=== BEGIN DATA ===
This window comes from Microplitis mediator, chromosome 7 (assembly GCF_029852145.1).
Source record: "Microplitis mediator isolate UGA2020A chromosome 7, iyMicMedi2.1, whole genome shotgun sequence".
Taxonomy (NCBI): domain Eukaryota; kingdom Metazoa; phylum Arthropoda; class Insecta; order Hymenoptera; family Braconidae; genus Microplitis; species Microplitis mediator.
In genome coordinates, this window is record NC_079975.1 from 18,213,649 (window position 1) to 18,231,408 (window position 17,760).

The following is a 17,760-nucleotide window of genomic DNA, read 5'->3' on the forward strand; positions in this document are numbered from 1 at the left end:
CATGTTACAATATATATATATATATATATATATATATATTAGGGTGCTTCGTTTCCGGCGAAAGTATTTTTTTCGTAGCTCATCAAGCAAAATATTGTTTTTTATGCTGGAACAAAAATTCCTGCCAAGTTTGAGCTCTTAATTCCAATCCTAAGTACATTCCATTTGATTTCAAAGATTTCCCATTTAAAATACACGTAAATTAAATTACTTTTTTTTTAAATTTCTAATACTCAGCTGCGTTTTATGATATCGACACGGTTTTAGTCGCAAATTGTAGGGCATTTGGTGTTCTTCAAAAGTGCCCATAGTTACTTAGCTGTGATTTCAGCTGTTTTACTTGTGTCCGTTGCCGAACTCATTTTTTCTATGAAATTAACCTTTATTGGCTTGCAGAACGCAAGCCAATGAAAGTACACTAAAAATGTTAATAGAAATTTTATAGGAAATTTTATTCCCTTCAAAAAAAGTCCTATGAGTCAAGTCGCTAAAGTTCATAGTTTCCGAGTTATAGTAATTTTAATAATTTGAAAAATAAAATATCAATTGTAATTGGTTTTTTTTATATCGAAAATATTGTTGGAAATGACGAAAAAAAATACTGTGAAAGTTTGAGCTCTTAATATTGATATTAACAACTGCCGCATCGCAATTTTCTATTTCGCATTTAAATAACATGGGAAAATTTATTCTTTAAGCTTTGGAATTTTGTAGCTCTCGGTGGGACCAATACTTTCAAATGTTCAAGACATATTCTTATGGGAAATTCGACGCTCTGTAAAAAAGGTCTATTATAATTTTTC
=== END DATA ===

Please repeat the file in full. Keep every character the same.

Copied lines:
This window comes from Microplitis mediator, chromosome 7 (assembly GCF_029852145.1).
Source record: "Microplitis mediator isolate UGA2020A chromosome 7, iyMicMedi2.1, whole genome shotgun sequence".
Taxonomy (NCBI): domain Eukaryota; kingdom Metazoa; phylum Arthropoda; class Insecta; order Hymenoptera; family Braconidae; genus Microplitis; species Microplitis mediator.
In genome coordinates, this window is record NC_079975.1 from 18,213,649 (window position 1) to 18,231,408 (window position 17,760).

The following is a 17,760-nucleotide window of genomic DNA, read 5'->3' on the forward strand; positions in this document are numbered from 1 at the left end:
CATGTTACAATATATATATATATATATATATATATATATTAGGGTGCTTCGTTTCCGGCGAAAGTATTTTTTTCGTAGCTCATCAAGCAAAATATTGTTTTTTATGCTGGAACAAAAATTCCTGCCAAGTTTGAGCTCTTAATTCCAATCCTAAGTACATTCCATTTGATTTCAAAGATTTCCCATTTAAAATACACGTAAATTAAATTACTTTTTTTTTAAATTTCTAATACTCAGCTGCGTTTTATGATATCGACACGGTTTTAGTCGCAAATTGTAGGGCATTTGGTGTTCTTCAAAAGTGCCCATAGTTACTTAGCTGTGATTTCAGCTGTTTTACTTGTGTCCGTTGCCGAACTCATTTTTTCTATGAAATTAACCTTTATTGGCTTGCAGAACGCAAGCCAATGAAAGTACACTAAAAATGTTAATAGAAATTTTATAGGAAATTTTATTCCCTTCAAAAAAAGTCCTATGAGTCAAGTCGCTAAAGTTCATAGTTTCCGAGTTATAGTAATTTTAATAATTTGAAAAATAAAATATCAATTGTAATTGGTTTTTTTTATATCGAAAATATTGTTGGAAATGACGAAAAAAAATACTGTGAAAGTTTGAGCTCTTAATATTGATATTAACAACTGCCGCATCGCAATTTTCTATTTCGCATTTAAATAACATGGGAAAATTTATTCTTTAAGCTTTGGAATTTTGTAGCTCTCGGTGGGACCAATACTTTCAAATGTTCAAGACATATTCTTATGGGAAATTCGACGCTCTGTAAAAAAGGTCTATTATAATTTTTC